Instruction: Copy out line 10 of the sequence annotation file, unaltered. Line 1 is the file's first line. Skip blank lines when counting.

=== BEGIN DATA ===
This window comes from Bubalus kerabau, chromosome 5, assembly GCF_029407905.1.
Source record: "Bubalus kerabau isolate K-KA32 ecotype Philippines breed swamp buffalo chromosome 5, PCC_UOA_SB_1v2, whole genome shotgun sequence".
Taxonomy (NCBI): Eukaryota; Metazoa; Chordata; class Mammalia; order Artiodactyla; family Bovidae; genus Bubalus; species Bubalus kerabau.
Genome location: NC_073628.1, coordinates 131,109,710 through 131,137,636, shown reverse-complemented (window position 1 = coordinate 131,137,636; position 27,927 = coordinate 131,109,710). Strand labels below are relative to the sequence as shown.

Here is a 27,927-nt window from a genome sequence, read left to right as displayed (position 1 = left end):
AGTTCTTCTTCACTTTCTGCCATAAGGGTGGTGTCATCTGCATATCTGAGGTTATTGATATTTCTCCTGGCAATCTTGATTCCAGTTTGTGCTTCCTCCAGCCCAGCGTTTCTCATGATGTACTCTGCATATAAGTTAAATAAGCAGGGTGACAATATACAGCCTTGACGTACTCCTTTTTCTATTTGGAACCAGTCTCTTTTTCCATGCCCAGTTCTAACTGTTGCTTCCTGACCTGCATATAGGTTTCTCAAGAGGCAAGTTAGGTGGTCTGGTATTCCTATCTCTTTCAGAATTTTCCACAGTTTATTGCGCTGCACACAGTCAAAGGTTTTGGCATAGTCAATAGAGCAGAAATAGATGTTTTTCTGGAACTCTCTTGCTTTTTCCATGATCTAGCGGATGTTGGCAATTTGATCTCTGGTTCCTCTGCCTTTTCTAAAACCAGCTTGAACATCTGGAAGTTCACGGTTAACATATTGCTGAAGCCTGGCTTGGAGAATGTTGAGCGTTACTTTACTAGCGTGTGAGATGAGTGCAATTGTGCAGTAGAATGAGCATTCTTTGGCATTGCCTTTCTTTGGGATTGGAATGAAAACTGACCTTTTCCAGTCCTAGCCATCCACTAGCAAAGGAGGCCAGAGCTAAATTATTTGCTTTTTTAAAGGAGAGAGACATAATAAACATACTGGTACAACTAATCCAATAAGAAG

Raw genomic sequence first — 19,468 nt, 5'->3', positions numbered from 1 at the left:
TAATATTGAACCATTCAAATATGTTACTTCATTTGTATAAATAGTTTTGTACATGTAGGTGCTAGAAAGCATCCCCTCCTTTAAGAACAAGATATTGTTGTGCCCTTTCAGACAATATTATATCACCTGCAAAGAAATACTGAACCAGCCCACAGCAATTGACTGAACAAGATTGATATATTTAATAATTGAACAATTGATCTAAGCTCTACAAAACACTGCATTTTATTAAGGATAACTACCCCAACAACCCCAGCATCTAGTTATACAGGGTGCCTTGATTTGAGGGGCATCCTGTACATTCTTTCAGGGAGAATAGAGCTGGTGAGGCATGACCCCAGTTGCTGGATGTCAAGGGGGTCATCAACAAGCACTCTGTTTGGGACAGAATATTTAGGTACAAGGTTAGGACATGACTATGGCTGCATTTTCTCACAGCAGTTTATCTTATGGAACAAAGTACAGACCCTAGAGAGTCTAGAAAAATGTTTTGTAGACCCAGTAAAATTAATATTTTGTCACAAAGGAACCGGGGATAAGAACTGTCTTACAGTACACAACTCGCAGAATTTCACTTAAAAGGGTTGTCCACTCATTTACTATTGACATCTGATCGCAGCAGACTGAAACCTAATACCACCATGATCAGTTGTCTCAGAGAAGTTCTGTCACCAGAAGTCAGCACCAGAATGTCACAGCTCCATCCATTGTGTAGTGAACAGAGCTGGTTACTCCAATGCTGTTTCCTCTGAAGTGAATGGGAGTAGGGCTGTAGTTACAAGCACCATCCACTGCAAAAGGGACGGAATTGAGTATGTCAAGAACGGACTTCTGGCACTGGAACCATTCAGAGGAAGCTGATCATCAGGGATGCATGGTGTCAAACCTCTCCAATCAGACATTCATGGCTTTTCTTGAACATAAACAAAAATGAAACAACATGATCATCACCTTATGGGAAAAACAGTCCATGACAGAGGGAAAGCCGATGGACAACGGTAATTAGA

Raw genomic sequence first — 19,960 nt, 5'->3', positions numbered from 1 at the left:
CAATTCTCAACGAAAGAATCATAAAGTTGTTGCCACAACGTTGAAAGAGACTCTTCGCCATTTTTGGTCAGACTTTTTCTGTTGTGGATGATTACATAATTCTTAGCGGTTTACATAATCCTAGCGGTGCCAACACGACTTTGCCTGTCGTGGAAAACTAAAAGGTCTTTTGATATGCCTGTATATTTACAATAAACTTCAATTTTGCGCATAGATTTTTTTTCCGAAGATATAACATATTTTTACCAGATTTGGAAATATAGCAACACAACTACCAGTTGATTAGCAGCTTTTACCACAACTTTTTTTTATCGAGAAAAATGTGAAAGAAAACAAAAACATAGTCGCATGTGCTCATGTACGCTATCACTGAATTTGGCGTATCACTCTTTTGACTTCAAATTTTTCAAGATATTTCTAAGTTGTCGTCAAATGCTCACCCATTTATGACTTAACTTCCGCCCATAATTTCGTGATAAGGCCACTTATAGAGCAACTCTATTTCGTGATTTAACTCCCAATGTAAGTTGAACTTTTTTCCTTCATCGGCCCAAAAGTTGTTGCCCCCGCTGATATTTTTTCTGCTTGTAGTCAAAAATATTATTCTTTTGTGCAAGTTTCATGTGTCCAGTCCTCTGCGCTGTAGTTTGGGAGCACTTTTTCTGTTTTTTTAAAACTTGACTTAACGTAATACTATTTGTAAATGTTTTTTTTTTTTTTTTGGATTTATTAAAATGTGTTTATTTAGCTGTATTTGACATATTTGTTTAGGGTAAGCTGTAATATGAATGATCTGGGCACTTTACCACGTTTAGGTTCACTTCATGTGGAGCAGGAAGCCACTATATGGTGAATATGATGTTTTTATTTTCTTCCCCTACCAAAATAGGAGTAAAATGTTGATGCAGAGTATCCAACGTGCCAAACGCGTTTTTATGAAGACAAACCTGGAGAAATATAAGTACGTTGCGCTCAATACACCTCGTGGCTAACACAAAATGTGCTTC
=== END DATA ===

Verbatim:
CAATTCTCAACGAAAGAATCATAAAGTTGTTGCCACAACGTTGAAAGAGACTCTTCGCCATTTTTGGTCAGACTTTTTCTGTTGTGGATGATTACATAATTCTTAGCGGTTTACATAATCCTAGCGGTGCCAACACGACTTTGCCTGTCGTGGAAAACTAAAAGGTCTTTTGATATGCCTGTATATTTACAATAAACTTCAATTTTGCGCATAGATTTTTTTTCCGAAGATATAACATATTTTTACCAGATTTGGAAATATAGCAACACAACTACCAGTTGATTAGCAGCTTTTACCACAACTTTTTTTTATCGAGAAAAATGTGAAAGAAAACAAAAACATAGTCGCATGTGCTCATGTACGCTATCACTGAATTTGGCGTATCACTCTTTTGACTTCAAATTTTTCAAGATATTTCTAAGTTGTCGTCAAATGCTCACCCATTTATGACTTAACTTCCGCCCATAATTTCGTGATAAGGCCACTTATAGAGCAACTCTATTTCGTGATTTAACTCCCAATGTAAGTTGAACTTTTTTCCTTCATCGGCCCAAAAGTTGTTGCCCCCGCTGATATTTTTTCTGCTTGTAGTCAAAAATATTATTCTTTTGTGCAAGTTTCATGTGTCCAGTCCTCTGCGCTGTAGTTTGGGAGCACTTTTTCTGTTTTTTTAAAACTTGACTTAACGTAATACTATTTGTAAATGTTTTTTTTTTTTTTTTGGATTTATTAAAATGTGTTTATTTAGCTGTATTTGACATATTTGTTTAGGGTAAGCTGTAATATGAATGATCTGGGCACTTTACCACGTTTAGGTTCACTTCATGTGGAGCAGGAAGCCACTATATGGTGAATATGATGTTTTTATTTTCTTCCCCTACCAAAATAGGAGTAAAATGTTGATGCAGAGTATCCAACGTGCCAAACGCGTTTTTATGAAGACAAACCTGGAGAAATATAAGTACGTTGCGCTCAATACACCTCGTGGCTAACACAAAATGTGCTTC